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Cosmology and Astrophysics from Relaxed Galaxy Clusters II: Cosmological Constraints

  • Mantz, Adam B.
  • Allen, Steven W.
  • Morris, R. Glenn
  • Rapetti, David A.
  • Applegate, Douglas E.
  • Kelly, Patrick L.
  • von der Linden, Anja
  • Schmidt, Robert W.
Published Article
Publication Date
Mar 21, 2014
Submission Date
Feb 25, 2014
DOI: 10.1093/mnras/stu368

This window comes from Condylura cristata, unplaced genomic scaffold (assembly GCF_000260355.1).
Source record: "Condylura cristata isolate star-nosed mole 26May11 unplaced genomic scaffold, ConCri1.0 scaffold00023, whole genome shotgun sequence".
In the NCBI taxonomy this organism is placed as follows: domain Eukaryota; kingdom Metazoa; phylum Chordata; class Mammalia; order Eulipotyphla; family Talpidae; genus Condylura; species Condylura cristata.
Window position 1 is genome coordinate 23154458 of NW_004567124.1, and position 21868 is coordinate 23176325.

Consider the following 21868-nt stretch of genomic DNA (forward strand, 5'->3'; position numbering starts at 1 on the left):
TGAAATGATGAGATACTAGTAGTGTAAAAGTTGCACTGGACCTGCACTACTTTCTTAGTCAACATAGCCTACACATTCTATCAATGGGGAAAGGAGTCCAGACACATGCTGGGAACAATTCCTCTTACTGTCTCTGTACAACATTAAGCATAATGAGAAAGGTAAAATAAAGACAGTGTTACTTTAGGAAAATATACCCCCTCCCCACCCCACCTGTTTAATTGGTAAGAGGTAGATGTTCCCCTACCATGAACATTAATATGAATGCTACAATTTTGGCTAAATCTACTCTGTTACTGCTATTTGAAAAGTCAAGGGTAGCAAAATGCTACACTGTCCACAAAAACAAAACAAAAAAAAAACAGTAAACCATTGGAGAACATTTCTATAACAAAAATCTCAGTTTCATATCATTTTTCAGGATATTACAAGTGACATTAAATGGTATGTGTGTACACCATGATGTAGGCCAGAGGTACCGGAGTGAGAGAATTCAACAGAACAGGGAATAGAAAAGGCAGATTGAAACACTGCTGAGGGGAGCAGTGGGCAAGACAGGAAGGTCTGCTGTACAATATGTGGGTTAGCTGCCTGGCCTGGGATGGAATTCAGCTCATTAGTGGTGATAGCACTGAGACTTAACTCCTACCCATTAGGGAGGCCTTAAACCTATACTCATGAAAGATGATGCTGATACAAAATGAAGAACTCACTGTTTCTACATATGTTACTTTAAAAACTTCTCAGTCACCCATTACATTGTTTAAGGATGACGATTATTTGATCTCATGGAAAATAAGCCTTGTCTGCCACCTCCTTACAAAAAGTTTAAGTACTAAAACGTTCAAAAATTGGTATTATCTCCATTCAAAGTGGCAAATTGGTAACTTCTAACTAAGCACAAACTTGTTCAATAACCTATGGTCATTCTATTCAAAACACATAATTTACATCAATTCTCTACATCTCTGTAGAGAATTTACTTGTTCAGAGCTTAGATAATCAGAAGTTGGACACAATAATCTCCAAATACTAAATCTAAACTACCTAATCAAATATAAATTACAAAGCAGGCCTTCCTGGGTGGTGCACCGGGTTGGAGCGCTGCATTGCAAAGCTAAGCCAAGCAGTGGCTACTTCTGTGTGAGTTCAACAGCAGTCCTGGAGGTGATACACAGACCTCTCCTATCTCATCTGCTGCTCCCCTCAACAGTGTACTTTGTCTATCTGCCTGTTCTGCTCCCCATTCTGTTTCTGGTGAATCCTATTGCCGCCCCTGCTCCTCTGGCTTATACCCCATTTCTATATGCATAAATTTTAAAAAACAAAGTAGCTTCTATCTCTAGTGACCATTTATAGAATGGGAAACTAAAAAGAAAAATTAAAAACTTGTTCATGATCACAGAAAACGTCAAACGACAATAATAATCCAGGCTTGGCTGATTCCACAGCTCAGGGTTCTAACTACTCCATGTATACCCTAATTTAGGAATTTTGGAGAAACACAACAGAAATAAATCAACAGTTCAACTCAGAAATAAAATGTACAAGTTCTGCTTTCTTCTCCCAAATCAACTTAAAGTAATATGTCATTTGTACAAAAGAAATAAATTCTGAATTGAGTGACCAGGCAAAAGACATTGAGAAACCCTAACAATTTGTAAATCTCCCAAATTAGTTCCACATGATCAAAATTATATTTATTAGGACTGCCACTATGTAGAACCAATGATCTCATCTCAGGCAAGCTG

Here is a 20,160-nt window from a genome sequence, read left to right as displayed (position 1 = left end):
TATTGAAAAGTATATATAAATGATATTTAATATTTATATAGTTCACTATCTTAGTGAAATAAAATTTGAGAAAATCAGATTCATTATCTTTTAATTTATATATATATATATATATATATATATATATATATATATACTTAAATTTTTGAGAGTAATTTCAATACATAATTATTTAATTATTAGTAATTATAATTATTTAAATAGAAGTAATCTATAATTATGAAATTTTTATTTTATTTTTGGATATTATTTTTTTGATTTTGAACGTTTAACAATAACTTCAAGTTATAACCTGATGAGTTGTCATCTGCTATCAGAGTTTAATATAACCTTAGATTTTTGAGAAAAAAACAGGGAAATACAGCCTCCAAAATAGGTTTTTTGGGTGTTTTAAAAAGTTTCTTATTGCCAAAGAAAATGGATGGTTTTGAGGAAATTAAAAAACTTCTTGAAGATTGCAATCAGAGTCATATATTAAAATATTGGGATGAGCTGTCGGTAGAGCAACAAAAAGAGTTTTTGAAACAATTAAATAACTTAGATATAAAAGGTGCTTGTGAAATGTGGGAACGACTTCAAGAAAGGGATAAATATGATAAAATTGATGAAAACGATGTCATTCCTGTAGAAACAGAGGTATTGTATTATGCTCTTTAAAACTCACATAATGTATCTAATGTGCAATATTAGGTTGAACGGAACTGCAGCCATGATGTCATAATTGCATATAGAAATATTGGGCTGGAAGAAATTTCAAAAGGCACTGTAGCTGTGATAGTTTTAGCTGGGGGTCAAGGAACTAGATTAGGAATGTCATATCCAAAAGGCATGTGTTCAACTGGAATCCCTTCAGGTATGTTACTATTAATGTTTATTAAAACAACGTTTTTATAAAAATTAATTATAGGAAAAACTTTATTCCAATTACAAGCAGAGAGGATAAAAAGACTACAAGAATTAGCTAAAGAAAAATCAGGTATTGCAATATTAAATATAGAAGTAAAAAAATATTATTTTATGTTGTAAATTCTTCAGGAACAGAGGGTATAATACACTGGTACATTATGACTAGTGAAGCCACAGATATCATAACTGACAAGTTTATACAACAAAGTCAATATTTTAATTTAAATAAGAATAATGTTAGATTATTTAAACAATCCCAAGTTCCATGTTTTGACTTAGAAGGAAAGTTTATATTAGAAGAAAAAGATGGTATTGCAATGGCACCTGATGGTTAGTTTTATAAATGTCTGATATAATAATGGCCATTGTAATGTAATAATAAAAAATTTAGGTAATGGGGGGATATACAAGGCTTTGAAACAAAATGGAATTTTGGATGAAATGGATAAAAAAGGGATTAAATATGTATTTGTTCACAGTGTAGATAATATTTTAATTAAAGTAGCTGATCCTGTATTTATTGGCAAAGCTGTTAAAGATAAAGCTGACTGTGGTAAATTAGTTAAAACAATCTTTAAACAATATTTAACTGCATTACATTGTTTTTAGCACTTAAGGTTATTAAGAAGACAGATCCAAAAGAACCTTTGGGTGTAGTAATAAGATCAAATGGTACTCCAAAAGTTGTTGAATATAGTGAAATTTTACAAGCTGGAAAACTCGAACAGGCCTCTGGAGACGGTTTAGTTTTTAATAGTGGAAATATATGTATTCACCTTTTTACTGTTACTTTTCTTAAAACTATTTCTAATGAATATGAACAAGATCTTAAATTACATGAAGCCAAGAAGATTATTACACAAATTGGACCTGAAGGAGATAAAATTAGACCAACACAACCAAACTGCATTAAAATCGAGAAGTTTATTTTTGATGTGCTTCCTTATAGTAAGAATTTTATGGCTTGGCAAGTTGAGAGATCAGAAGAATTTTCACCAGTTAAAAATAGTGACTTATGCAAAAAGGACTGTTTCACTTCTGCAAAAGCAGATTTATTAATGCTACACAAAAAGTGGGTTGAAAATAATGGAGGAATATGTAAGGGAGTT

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We present cosmological constraints from measurements of the gas mass fraction, $f_{gas}$, for massive, dynamically relaxed galaxy clusters. Our data set consists of Chandra observations of 40 such clusters, identified in a comprehensive search of the Chandra archive, as well as high-quality weak gravitational lensing data for a subset of these clusters. Incorporating a robust gravitational lensing calibration of the X-ray mass estimates, and restricting our measurements to the most self-similar and accurately measured regions of clusters, significantly reduces systematic uncertainties compared to previous work. Our data for the first time constrain the intrinsic scatter in $f_{gas}$, $(7.4\pm2.3)$% in a spherical shell at radii 0.8-1.2 $r_{2500}$, consistent with the expected variation in gas depletion and non-thermal pressure for relaxed clusters. From the lowest-redshift data in our sample we obtain a constraint on a combination of the Hubble parameter and cosmic baryon fraction, $h^{3/2}\Omega_b/\Omega_m=0.089\pm0.012$, that is insensitive to the nature of dark energy. Combined with standard priors on $h$ and $\Omega_b h^2$, this provides a tight constraint on the cosmic matter density, $\Omega_m=0.27\pm0.04$, which is similarly insensitive to dark energy. Using the entire cluster sample, extending to $z>1$, we obtain consistent results for $\Omega_m$ and interesting constraints on dark energy: $\Omega_\Lambda=0.65^{+0.17}_{-0.22}$ for non-flat $\Lambda$CDM models, and $w=-0.98\pm0.26$ for flat constant-$w$ models. Our results are both competitive and consistent with those from recent CMB, SNIa and BAO data. We present constraints on models of evolving dark energy from the combination of $f_{gas}$ data with these external data sets, and comment on the possibilities for improved $f_{gas}$ constraints using current and next-generation X-ray observatories and lensing data. (Abridged)

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